Three entertaining sketches, though mostly of interest to fans of The Leopard.



Three parablelike pieces of short fiction from Lampedusa (1896-1957), best known for The Leopard (1958), his sweeping novel about Sicilian aristocracy.

This trio of stories doesn’t provide a large enough sample size to determine if Lampedusa could have been a great short-form writer, but each is marked by an ironic wit and the intimate knowledge of Italian class distinctions that infuses The Leopard. “The Professor and the Siren” is narrated by a young journalist who allows himself to be routinely browbeaten for his ignorance by an aging scholar of ancient Greece. Set during the rise of fascism in Italy, the tale is an allegory about the perils of forgetting the past, but Lampedusa gives that message a lively and subtle cast, turning on the scholar’s alleged encounter with a mermaid. “Joy and the Law” is a brief comic story about a man whose Christmas bonus includes a large cake that proves to be a burdensome reminder of his obligations to others, and it’s as light as its “easy come, easy go” message. The closing, “The Blind Kittens,” is made of much more ambitious stuff and was written as the first chapter of a follow-up to The Leopard. Centered on the Ibba family, whose rapacious land grabs have made it one of the most powerful forces in Sicily, the story follows a group of men gossiping. As they exchange “envies, grudges, fears,” they also share rumors about the clan, and in their chatter lays a hint of a widescreen epic that would capture the family’s rise to power. But it has punch as a stand-alone story about jealousy, with a glint of humor: “[E]ach of them wished for Ibba’s millions so that others would invent similarly sumptuous lies about him,” Lampedusa writes.

Three entertaining sketches, though mostly of interest to fans of The Leopard.

Pub Date: July 1, 2014

ISBN: 978-1-59017-719-8

Page Count: 96

Publisher: New York Review Books

Review Posted Online: May 22, 2014

Kirkus Reviews Issue: June 1, 2014

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It's being called a novel, but it is more a hybrid: short-stories/essays/confessions about the Vietnam War—the subject that O'Brien reasonably comes back to with every book. Some of these stories/memoirs are very good in their starkness and factualness: the title piece, about what a foot soldier actually has on him (weights included) at any given time, lends a palpability that makes the emotional freight (fear, horror, guilt) correspond superbly. Maybe the most moving piece here is "On The Rainy River," about a draftee's ambivalence about going, and how he decided to go: "I would go to war—I would kill and maybe die—because I was embarrassed not to." But so much else is so structurally coy that real effects are muted and disadvantaged: O'Brien is writing a book more about earnestness than about war, and the peekaboos of this isn't really me but of course it truly is serve no true purpose. They make this an annoyingly arty book, hiding more than not behind Hemingwayesque time-signatures and puerile repetitions about war (and memory and everything else, for that matter) being hell and heaven both. A disappointment.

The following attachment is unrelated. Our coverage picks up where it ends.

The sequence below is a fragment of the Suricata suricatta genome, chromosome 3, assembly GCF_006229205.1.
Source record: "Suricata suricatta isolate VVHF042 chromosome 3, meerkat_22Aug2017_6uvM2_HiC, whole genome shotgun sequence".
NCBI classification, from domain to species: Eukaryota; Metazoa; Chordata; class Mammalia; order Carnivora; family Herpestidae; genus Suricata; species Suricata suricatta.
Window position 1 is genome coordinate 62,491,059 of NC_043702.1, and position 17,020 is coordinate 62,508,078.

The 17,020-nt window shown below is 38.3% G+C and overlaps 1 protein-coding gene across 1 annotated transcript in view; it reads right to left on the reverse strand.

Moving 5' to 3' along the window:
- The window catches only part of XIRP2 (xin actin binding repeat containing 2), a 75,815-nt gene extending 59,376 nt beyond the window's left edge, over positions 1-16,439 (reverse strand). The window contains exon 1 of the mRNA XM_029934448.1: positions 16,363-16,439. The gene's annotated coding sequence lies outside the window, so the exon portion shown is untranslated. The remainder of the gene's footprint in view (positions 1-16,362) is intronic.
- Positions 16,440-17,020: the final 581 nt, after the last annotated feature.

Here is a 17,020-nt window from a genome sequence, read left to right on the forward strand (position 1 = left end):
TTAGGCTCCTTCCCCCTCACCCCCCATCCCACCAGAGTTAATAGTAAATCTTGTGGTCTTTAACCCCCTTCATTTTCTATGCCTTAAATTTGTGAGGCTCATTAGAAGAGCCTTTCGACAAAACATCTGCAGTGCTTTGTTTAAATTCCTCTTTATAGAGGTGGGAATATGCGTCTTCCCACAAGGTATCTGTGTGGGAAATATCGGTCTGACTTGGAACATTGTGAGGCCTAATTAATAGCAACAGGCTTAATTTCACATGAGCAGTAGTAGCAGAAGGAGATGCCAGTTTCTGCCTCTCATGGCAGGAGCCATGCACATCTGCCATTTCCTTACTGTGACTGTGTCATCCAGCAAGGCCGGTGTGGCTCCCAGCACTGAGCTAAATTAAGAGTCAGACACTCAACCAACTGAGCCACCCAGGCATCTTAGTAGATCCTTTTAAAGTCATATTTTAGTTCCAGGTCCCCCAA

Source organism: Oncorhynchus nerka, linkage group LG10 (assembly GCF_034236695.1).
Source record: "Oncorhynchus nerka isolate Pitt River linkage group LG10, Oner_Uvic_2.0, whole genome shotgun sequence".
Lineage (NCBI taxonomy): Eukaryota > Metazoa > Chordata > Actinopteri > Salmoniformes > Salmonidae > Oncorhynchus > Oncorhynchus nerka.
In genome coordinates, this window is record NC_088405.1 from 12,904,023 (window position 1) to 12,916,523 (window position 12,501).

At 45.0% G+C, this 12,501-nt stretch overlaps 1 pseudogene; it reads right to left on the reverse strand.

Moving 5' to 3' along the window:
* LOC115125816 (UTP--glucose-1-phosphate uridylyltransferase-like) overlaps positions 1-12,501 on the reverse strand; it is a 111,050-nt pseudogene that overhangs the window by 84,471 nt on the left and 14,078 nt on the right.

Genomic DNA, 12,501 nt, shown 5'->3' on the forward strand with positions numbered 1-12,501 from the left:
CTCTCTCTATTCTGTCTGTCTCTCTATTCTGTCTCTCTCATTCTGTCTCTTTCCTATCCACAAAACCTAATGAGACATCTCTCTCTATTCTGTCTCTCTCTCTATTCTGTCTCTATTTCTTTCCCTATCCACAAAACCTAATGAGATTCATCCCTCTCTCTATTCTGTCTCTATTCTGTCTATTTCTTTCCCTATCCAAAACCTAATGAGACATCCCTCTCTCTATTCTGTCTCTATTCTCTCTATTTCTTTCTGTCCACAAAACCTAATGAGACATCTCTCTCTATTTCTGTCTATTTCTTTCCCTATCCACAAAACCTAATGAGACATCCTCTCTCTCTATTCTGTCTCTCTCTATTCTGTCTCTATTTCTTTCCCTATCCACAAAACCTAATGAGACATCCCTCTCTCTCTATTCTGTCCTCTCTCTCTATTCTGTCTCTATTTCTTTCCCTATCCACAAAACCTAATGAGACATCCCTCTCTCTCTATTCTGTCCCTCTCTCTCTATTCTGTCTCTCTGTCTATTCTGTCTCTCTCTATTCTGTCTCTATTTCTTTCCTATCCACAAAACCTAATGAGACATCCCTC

Pub Date: March 28, 1990

ISBN: 0618706410

Page Count: 256

Publisher: Houghton Mifflin

Review Posted Online: Oct. 2, 2011

Kirkus Reviews Issue: Feb. 15, 1990

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Visionary speculative stories that will change the way readers see themselves and the world around them: This book delivers...

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Exploring humankind's place in the universe and the nature of humanity, many of the stories in this stellar collection focus on how technological advances can impact humanity’s evolutionary journey.

Chiang's (Stories of Your Life and Others, 2002) second collection begins with an instant classic, “The Merchant and the Alchemist’s Gate,” which won Hugo and Nebula awards for Best Novelette in 2008. A time-travel fantasy set largely in ancient Baghdad, the story follows fabric merchant Fuwaad ibn Abbas after he meets an alchemist who has crafted what is essentially a time portal. After hearing life-changing stories about others who have used the portal, he decides to go back in time to try to right a terrible wrong—and realizes, too late, that nothing can erase the past. Other standout selections include “The Lifecycle of Software Objects,” a story about a software tester who, over the course of a decade, struggles to keep a sentient digital entity alive; “The Great Silence,” which brilliantly questions the theory that humankind is the only intelligent race in the universe; and “Dacey’s Patent Automatic Nanny,” which chronicles the consequences of machines raising human children. But arguably the most profound story is "Exhalation" (which won the 2009 Hugo Award for Best Short Story), a heart-rending message and warning from a scientist of a highly advanced, but now extinct, race of mechanical beings from another universe. Although the being theorizes that all life will die when the universes reach “equilibrium,” its parting advice will resonate with everyone: “Contemplate the marvel that is existence, and rejoice that you are able to do so.”

Visionary speculative stories that will change the way readers see themselves and the world around them: This book delivers in a big way.

Pub Date: May 8, 2019

ISBN: 978-1-101-94788-3

Page Count: 368

Publisher: Knopf

Review Posted Online: Feb. 17, 2019

Kirkus Reviews Issue: March 1, 2019

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